Cult of we
Because I write so rarely for the paper anymore, I try especially hard to have as much fun with it as I possibly can. I find particular enjoyment in getting a rise out of readers. Whether mocking a certain “gold medal prospect” or calling the Premier of Saskatchewan an entitled little shit, I must say that I’ve had a blast over the years.
In my seemingly never-ending quest to try to top myself, I thought I might try something daring, like chronicle my experience to start my own religion. However, in studying how I would go about doing that, I came across something even more curious. Put down your ceremonial film reels, my children of a lesser god: Bastardism will be a thing soon, just not this week.
Although it had already entered the lexicon by this time, the term, “Cult of Personality” as we know it today was coined—ironically enough—by Karl Marx. Since the year 1877, the term has come to refer to any, usually political, charismatic authority. The obvious examples are of Joseph Stalin in Russia and Adolph Hitler in Germany. Those aren’t the examples I’m here to talk about, though.
Do me a solid, will you? The next time you’re at an Apple Store, tell someone, anyone, that you don’t like the Beatles. Gauge what kind of a reaction you get. I’ve gotten somewhere between contemptuous stare and murderous condemnation. Only once have I ever found someone who said, “You know what? Me neither.” Try another one—engage an American historian or political science major, and try to criticize John F. Kennedy. I’m willing to bet that you’ll get some shit slung your way.
See, the Cult of Personality doesn’t just apply to totalitarian dictators looking to mobilize a nation. It also applies to the people that we unnecessarily put on a pedestal here. What’s worse is that not only has this movement grown in popularity, but we now apply it to anybody and everybody who captures the collective’s attention for more than seven seconds. More often than not, these cult celebrities have no real talent to speak of, and have nothing meaningful to contribute, and yet, are raised above the rest of us because of reasons.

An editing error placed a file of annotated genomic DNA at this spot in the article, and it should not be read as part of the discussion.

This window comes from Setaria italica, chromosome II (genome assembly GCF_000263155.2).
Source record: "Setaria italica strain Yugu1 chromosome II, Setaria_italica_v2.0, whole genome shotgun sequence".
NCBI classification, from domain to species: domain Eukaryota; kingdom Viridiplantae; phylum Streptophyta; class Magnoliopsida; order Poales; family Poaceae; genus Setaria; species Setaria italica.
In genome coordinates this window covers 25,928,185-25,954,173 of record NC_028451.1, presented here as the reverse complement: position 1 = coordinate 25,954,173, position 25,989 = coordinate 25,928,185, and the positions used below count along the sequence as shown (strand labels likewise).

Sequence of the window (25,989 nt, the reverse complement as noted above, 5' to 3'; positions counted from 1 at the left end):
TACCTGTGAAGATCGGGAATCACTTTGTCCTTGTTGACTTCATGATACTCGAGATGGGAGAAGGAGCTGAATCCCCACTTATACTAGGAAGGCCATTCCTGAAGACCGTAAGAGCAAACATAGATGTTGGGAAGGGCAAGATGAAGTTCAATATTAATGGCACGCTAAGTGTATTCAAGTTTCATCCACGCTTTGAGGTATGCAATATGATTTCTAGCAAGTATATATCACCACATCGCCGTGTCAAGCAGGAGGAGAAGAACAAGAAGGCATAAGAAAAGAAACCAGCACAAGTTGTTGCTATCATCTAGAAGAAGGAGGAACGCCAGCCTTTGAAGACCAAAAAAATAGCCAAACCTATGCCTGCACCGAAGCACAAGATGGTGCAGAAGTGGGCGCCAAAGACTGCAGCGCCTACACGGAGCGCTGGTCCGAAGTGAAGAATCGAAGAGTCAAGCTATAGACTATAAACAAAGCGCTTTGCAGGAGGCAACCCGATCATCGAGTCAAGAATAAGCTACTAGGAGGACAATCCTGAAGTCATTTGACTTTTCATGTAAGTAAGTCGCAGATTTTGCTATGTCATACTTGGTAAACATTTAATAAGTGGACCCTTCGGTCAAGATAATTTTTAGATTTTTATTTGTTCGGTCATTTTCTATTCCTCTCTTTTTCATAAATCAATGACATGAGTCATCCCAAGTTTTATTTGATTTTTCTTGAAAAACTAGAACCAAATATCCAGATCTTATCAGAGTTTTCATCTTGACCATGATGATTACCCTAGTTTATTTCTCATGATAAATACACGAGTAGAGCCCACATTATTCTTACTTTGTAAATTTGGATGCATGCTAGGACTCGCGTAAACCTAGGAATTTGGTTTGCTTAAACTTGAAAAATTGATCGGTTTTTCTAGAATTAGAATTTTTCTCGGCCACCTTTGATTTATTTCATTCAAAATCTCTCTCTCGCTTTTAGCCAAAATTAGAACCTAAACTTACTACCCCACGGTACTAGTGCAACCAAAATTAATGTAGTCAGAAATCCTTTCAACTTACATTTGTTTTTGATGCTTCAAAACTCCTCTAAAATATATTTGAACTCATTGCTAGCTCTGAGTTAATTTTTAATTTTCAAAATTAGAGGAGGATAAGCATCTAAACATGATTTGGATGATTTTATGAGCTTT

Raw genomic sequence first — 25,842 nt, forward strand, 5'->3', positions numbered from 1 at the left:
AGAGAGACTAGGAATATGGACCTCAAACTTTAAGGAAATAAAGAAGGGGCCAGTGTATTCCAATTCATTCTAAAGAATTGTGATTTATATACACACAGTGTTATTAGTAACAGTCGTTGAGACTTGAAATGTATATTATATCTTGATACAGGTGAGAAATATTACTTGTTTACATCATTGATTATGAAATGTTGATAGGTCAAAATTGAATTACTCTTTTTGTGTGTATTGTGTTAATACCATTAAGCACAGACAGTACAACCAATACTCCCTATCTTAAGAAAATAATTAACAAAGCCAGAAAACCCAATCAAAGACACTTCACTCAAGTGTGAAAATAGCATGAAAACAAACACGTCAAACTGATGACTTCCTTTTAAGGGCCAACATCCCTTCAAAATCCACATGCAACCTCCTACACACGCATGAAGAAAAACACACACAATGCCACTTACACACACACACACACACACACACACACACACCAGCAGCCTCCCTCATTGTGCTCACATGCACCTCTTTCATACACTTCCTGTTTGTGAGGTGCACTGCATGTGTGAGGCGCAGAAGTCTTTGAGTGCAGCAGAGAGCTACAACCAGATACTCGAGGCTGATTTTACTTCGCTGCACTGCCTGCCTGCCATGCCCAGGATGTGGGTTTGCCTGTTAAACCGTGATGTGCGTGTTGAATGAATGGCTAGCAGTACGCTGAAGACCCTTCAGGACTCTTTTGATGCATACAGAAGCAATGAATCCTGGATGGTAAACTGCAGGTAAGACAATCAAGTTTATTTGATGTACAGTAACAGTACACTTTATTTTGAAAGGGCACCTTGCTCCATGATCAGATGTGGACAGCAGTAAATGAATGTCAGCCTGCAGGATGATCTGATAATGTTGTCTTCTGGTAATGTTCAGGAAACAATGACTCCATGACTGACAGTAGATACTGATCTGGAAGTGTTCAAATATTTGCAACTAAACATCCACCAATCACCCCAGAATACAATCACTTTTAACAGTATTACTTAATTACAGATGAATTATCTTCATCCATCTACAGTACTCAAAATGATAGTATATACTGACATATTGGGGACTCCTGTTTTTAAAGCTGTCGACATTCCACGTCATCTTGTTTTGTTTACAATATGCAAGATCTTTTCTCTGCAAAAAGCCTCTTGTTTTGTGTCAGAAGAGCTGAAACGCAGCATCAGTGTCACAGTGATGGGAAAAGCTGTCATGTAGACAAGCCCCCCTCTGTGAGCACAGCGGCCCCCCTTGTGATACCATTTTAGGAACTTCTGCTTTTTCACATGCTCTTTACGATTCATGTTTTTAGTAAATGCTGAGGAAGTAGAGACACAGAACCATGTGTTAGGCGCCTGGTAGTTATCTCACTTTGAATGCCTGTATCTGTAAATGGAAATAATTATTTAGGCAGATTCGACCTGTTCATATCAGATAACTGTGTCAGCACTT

I’m not saying that some people aren’t deserving of praise and attention, but there gets to be a point—I’d say right around the time someone is tattooing the Twilight cast on their shoulders and parents are dressing their kids up as the cast of Jersey Shore for Halloween—that these practices need to end. There is a distinct difference between respecting someone for their achievements and fetishizing morons. Tragically, the latter has become more and more prevalent which devalues the legitimate formers in that scenario.
Maybe I’m wrong when I call the premier an entitled little shit. Maybe I’m wrong when I taunt the McMorris brothers. But to all the Gormleys and Petes of the world, I say: maybe you’re just as wrong as I am for coming so swiftly and vengefully to their defenses.